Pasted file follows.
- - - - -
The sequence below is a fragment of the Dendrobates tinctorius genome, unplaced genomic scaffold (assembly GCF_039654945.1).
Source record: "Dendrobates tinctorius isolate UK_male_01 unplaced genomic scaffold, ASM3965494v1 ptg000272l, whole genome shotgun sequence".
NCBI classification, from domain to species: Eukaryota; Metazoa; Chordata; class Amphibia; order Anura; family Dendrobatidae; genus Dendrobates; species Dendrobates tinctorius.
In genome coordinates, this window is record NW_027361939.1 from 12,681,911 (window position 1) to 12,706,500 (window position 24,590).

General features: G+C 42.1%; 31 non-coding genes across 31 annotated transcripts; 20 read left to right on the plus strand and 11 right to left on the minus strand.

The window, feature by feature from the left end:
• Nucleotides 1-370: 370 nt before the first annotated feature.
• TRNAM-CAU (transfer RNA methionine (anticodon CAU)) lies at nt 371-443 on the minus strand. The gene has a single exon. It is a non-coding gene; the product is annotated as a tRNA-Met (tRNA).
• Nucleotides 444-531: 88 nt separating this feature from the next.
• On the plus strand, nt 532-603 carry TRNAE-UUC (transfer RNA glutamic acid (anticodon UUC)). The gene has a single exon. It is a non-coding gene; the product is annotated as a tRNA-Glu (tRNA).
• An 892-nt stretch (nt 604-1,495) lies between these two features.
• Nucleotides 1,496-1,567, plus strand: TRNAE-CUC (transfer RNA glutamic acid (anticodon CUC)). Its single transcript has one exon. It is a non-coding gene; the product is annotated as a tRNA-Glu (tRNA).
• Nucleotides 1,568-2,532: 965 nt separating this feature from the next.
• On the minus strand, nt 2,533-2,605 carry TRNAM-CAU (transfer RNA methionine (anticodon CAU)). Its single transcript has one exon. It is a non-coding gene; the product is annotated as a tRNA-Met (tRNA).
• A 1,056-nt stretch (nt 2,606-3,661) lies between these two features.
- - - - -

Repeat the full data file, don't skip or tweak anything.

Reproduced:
The sequence below is a fragment of the Dendrobates tinctorius genome, unplaced genomic scaffold (assembly GCF_039654945.1).
Source record: "Dendrobates tinctorius isolate UK_male_01 unplaced genomic scaffold, ASM3965494v1 ptg000272l, whole genome shotgun sequence".
NCBI classification, from domain to species: Eukaryota; Metazoa; Chordata; class Amphibia; order Anura; family Dendrobatidae; genus Dendrobates; species Dendrobates tinctorius.
In genome coordinates, this window is record NW_027361939.1 from 12,681,911 (window position 1) to 12,706,500 (window position 24,590).

General features: G+C 42.1%; 31 non-coding genes across 31 annotated transcripts; 20 read left to right on the plus strand and 11 right to left on the minus strand.

The window, feature by feature from the left end:
• Nucleotides 1-370: 370 nt before the first annotated feature.
• TRNAM-CAU (transfer RNA methionine (anticodon CAU)) lies at nt 371-443 on the minus strand. The gene has a single exon. It is a non-coding gene; the product is annotated as a tRNA-Met (tRNA).
• Nucleotides 444-531: 88 nt separating this feature from the next.
• On the plus strand, nt 532-603 carry TRNAE-UUC (transfer RNA glutamic acid (anticodon UUC)). The gene has a single exon. It is a non-coding gene; the product is annotated as a tRNA-Glu (tRNA).
• An 892-nt stretch (nt 604-1,495) lies between these two features.
• Nucleotides 1,496-1,567, plus strand: TRNAE-CUC (transfer RNA glutamic acid (anticodon CUC)). Its single transcript has one exon. It is a non-coding gene; the product is annotated as a tRNA-Glu (tRNA).
• Nucleotides 1,568-2,532: 965 nt separating this feature from the next.
• On the minus strand, nt 2,533-2,605 carry TRNAM-CAU (transfer RNA methionine (anticodon CAU)). Its single transcript has one exon. It is a non-coding gene; the product is annotated as a tRNA-Met (tRNA).
• A 1,056-nt stretch (nt 2,606-3,661) lies between these two features.